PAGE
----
fire california
More and more Californians are considering prescribed burns as a solution to the state's wildfire problem.

While a changing climate is making wildfire more likely, what set the stage for this apocalyptic year was a 1910 US Forest Service policy that prohibited any form of wildland fires. The policy was a zero-tolerance response to "the Big Blowup," a blaze that burned 3 million acres in the Northwestern US and Canada. 

But people are waking up to the idea of bringing "good fire" back to the land. One group, Fire Forward, teaches volunteers the basics of wildland firefighting and prescribed fire-lighting over the course of eight weekends. They must complete 40 hours of online coursework, complete a strenuous pack test, and attend a field training day.

Much of this work is done by hand in small teams. The McLeod and Pulaski are tools customized for carving fire lines out of the landscape. Volunteers also learn how to handle water hoses and drip torches, which drip diesel fuel to ignite dry brush. They even learn how to use tarp-like fire shelters as a last-resort safety device.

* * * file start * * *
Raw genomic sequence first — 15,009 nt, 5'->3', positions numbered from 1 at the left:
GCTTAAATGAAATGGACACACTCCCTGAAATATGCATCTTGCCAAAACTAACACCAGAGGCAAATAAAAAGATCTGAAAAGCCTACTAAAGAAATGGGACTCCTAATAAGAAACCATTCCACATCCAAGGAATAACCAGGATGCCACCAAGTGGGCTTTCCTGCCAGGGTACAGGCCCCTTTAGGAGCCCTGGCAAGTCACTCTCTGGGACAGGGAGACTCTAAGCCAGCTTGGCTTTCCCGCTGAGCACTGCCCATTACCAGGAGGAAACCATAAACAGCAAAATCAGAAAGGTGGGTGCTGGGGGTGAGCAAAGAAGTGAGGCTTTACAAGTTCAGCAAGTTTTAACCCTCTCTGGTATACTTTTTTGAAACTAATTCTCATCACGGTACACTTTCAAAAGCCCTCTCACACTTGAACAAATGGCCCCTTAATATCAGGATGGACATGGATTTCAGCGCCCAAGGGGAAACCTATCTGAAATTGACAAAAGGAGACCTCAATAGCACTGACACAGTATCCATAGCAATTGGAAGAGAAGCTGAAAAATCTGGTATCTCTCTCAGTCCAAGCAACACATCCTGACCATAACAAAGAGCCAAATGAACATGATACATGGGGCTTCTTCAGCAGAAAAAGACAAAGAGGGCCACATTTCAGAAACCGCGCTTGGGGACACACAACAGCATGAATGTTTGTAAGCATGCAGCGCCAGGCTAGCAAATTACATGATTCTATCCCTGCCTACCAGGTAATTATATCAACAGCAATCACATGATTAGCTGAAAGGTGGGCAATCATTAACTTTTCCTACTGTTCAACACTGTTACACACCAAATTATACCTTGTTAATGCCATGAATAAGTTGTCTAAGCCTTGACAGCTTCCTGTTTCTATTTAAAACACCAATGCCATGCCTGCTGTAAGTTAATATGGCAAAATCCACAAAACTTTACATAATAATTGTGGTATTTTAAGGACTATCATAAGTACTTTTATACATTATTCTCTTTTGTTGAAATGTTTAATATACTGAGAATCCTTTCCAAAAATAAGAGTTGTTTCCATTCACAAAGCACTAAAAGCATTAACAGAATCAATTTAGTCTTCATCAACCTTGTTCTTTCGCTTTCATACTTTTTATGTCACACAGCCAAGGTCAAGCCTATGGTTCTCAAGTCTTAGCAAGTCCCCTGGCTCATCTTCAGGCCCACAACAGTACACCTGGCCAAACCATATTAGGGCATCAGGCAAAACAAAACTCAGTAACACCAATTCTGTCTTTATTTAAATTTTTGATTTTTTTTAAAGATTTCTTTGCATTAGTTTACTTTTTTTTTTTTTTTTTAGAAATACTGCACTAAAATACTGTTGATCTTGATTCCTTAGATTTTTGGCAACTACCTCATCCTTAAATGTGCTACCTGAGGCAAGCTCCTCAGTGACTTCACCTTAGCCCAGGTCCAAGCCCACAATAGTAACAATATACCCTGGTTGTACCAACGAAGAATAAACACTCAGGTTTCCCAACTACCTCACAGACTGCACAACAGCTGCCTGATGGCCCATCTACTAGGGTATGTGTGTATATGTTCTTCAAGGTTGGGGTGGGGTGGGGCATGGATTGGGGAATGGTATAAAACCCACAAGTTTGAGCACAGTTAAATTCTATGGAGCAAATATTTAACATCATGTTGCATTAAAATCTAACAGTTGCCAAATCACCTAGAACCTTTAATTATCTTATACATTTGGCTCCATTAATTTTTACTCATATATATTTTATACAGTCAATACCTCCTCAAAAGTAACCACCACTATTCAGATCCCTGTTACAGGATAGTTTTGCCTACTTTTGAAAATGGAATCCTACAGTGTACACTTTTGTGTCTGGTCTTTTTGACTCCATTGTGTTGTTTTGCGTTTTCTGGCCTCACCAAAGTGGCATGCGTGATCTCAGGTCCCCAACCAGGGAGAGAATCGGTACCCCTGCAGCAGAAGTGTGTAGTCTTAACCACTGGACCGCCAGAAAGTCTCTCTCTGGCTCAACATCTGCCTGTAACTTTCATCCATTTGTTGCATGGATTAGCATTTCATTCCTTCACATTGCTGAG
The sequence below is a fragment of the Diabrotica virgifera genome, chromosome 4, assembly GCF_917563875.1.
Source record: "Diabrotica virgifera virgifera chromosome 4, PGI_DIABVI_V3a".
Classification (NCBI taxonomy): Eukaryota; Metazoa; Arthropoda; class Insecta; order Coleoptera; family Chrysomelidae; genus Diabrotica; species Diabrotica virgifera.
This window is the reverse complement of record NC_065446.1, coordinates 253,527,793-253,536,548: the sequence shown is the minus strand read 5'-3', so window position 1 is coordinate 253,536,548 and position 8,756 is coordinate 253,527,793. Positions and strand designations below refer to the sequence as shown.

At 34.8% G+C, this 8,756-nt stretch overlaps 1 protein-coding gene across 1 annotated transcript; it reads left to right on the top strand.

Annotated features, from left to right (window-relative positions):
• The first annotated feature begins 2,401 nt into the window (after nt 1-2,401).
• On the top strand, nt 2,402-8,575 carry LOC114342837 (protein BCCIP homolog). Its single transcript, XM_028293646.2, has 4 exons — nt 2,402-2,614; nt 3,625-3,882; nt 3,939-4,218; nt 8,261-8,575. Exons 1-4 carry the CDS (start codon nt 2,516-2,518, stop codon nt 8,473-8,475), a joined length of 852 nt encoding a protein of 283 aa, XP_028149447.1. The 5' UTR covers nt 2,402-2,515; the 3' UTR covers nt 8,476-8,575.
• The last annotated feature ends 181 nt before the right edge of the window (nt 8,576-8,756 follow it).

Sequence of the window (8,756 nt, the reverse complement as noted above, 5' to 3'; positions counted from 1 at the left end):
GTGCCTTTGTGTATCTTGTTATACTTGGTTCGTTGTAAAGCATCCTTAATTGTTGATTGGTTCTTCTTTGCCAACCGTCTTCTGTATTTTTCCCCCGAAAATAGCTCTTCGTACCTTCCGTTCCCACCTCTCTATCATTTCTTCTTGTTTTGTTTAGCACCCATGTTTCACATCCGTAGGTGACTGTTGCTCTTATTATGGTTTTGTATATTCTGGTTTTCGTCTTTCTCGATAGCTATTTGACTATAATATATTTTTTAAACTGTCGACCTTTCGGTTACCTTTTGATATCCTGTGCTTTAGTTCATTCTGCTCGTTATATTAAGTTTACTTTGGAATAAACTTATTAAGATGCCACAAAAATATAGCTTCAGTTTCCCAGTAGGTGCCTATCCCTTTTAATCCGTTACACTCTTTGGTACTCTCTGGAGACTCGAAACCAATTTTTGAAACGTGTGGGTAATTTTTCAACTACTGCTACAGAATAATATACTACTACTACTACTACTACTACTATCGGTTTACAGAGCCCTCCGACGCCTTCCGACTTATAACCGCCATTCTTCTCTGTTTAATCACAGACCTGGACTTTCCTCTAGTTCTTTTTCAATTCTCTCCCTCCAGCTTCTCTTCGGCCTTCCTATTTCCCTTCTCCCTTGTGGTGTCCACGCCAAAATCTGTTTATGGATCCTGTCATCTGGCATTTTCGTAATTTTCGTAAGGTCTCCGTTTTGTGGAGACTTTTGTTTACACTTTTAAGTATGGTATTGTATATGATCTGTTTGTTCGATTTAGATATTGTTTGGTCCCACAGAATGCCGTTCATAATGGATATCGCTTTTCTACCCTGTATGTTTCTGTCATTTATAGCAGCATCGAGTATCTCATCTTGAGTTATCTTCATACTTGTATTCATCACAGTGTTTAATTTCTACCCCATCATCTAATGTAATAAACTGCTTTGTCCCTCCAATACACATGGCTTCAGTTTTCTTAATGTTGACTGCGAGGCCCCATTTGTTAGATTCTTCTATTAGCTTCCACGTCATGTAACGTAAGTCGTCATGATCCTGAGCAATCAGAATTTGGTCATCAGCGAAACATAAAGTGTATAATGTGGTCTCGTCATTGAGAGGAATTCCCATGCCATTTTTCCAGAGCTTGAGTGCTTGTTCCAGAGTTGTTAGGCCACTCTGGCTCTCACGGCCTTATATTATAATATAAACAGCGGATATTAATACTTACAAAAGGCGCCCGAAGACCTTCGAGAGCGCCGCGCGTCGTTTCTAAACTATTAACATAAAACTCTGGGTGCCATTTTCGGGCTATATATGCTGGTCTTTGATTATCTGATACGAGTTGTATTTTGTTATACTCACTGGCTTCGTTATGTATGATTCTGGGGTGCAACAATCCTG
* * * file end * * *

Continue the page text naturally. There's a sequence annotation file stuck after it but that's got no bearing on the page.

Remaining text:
The training has attracted a wide cross-section of Californians, like 18-year-old Orion Burnham-Pohlmann — an aspiring firefighter — and Emily Brodie, who is earning a Ph.D. in ecology. There are National Park employees, retired locals, and concerned citizens motivated by the worsening fires of the past years.

"I got exposed to fire forward in 2017, after the fires came into Sonoma, and was here through the evacuation," volunteer Christopher Smith said. "We had a number of friends who lost their homes."

Other volunteers haven't experienced fire firsthand, but are eager to learn.

"I do believe that it's our collective responsibility," volunteer Saill White said. "As an inhabitant of the planet, it's kind of up to us to understand how it works and to learn how to keep each other safe."